08 June 2023
A meeting of the Schengen Council, put in place under the French Presidency to improve governance of the Schengen area, is taking place today. A note from the Swedish Presidency of the Council outlines areas requiring “additional focus and impetus” if progress is to be made in the 2023/24 ‘Schengen Cycle’.
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Priorities listed in the note (pdf) include the “prompt development of JHA [justice and home affairs] information systems,” with interoperability described as a “horizontal prerequisite” across different policy fields. There will be stronger monitoring of EU visa-free travel regimes, and the Commission is due present amendments to the visa suspension mechanism. The Swedish Presidency previously called for a simplification of the suspension mechanism in order to limit asylum applications.
Full application of the Schengen acquis in Croatia was decided on 8 December 2022, meaning that checks at internal borders were lifted from the start of 2023 for land and sea borders, and from 26 March 2023 at air borders. In April 2023, the application of the Schengen acquis regarding the involvement of Cyprus in the Schengen Information System (SIS) was agreed, setting dates for connection to the database. In the coming cycle (under the Spanish Council Presidency from July to December this year), full application of the Schengen acquis to Romania and Bulgaria will be discussed as a priority and an urgent matter.
Returns still high on the agenda
An ongoing focus for action is to enact more deportations. Although “numerous steps” were taken over the last few years, the overall EU return rate remains at around 20%. The note focuses on existing “loopholes” that must be “conclusively addressed” to “prevent secondary movements and deter irregular migration” through urgent “operational action”.
The note suggests several initiatives:
Law enforcement cooperation against crime and drug trafficking
Drug trafficking is presented as a major threat to the Schengen area’s internal security, with an estimated €31m annual revenue enabling penetration by criminals into the legal economy and public institutions.
The issue is to be tackled through the European Multidisciplinary Platform Against Criminal Threats (EMPACT), for which a Strategy and Action Plan have been drawn up for the 2021-25 period alongside additional policy initiatives envisaged to dismantle criminal networks involved in drug trafficking.
In 2023, a thematic evaluation will identify best practices to combat drug trafficking, and the Commission is invited to feed concrete proposals into the Schengen Council within the 2023/2024 cycle.
Caims of the “wide reach” and “poly-criminality” of groups engaged in drug trafficking are used as a prompt to justify calls for joined-up law enforcement efforts to jointly tackle all “ramifications” (from firearms and human trafficking to corruption, violence and “infiltration of the legal economy”):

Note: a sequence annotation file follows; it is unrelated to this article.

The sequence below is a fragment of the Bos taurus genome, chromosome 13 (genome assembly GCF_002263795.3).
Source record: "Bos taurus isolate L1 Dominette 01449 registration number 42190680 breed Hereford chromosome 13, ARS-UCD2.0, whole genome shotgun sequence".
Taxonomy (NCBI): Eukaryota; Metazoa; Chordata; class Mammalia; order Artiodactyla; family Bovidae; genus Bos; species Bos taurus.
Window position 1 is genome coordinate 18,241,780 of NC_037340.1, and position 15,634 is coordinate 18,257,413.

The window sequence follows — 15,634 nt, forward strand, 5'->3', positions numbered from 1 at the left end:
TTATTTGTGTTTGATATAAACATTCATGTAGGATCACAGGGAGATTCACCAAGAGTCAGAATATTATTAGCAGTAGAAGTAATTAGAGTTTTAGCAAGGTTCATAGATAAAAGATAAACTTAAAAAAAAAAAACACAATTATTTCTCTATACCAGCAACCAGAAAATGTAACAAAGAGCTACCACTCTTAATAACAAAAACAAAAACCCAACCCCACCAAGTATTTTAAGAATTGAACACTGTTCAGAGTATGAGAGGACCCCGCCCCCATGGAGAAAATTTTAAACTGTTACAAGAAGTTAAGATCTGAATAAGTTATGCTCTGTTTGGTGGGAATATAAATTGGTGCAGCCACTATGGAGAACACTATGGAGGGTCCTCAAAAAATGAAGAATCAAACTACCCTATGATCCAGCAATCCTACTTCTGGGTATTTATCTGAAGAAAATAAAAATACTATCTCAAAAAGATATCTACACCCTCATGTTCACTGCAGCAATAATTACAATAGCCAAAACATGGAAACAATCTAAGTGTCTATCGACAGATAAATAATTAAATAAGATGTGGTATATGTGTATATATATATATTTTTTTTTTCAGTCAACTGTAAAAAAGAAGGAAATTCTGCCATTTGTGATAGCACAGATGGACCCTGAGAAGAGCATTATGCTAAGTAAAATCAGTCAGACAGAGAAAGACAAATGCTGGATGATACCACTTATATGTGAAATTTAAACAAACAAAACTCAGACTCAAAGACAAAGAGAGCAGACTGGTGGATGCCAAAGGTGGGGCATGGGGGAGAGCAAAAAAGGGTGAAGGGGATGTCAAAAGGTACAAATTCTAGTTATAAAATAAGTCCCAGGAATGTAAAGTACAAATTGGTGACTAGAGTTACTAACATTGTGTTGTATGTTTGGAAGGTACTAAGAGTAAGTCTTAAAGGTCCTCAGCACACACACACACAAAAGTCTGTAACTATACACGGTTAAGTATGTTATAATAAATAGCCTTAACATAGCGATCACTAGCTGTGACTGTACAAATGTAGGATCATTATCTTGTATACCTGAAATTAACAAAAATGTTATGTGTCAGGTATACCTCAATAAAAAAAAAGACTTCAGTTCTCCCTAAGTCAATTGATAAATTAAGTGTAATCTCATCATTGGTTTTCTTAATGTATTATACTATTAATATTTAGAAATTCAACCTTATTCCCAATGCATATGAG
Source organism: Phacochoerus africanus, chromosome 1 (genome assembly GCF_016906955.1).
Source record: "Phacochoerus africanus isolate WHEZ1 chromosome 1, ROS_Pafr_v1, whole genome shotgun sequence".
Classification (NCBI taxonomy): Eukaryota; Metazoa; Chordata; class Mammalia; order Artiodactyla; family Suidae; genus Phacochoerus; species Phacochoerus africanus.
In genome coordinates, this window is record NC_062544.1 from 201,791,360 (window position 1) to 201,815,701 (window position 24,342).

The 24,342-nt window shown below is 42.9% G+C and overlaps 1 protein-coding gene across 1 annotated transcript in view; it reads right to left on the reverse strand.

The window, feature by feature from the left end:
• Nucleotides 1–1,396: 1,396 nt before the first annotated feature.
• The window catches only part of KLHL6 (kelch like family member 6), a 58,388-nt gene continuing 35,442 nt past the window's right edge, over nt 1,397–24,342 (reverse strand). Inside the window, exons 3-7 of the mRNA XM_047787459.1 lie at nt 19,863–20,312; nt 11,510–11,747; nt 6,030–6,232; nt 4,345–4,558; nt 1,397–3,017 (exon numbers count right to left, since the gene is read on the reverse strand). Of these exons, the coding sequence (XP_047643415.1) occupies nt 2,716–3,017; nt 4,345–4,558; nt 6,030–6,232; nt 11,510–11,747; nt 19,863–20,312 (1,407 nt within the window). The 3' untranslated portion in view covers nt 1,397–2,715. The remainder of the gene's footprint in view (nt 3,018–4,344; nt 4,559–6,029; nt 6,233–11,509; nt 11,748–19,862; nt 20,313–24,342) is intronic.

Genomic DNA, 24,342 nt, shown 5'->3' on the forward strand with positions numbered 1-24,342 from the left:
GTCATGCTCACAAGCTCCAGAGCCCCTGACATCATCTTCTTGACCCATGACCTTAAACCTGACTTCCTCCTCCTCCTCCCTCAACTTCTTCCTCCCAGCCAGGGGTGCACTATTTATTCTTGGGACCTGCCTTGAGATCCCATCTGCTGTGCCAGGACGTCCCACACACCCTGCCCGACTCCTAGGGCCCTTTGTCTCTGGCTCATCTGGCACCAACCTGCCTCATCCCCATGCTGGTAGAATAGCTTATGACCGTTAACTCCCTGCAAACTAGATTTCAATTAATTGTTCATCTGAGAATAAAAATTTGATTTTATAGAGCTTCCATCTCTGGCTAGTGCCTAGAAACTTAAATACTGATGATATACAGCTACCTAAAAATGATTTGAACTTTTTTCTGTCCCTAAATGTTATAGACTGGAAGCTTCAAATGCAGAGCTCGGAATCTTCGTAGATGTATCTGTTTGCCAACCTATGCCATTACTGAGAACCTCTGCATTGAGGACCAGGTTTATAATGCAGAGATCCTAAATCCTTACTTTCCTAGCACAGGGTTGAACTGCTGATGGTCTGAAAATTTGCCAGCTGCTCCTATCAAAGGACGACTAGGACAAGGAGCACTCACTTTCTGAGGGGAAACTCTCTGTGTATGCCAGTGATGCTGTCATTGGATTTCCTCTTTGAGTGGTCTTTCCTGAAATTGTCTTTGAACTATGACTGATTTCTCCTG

“This is why law enforcement should be boosted further in the framework of EMPACT to fight serious and organised crime across the board.”
Enhancing border management: “strengthen and accelerate”
Despite the crimes, controversy and undermining of legal principles and international law that have characterised EU border policy in recent years, the Presidency’s note reiterates the European Council’s February call to “strengthen and accelerate work on migration and border management”.
This should focus on:
Ongoing work is led by a “Schengen Coordinator” equipped with a team. The Schengen Council should rely on the “Schengen Barometer+” to identify and analyse “challenges and trends”, annual State of Schengen reports and Schengen evaluations to “identify systemic problems and trigger operational responses” in crisis or pre-crisis situations, and a Schengen scoreboard to enhance mutual trust and follow-up on actions to deal with shortcomings.
The Swedish Council Presidency says there is an “evident” need to revise the EU’s visa suspension mechanism due to “a near-record number of asylum applications in 2022” from citizens of visa-free countries and an “extremely cumbersome” process for removing countries from the visa-free list.
Thirteen non-EU countries sometimes accept "social media profiles and phone contacts" as evidence of identity for the purpose of deportations, according to an internal Commission assessment of third country cooperation on readmission. The assessment, which is produced annually, is used to determine where and how to apply pressure on third states not deemed to be sufficiently cooperative with deportations from EU member states.
The call comes in a letter signed by the prime ministers of Austria, Denmark, Estonia, Greece, Lithuania, Malta, Latvia and Slovakia that argues "the current asylum system is broken and primarily benefits the cynical human smugglers who take advantage of the misfortune of women, men and children."
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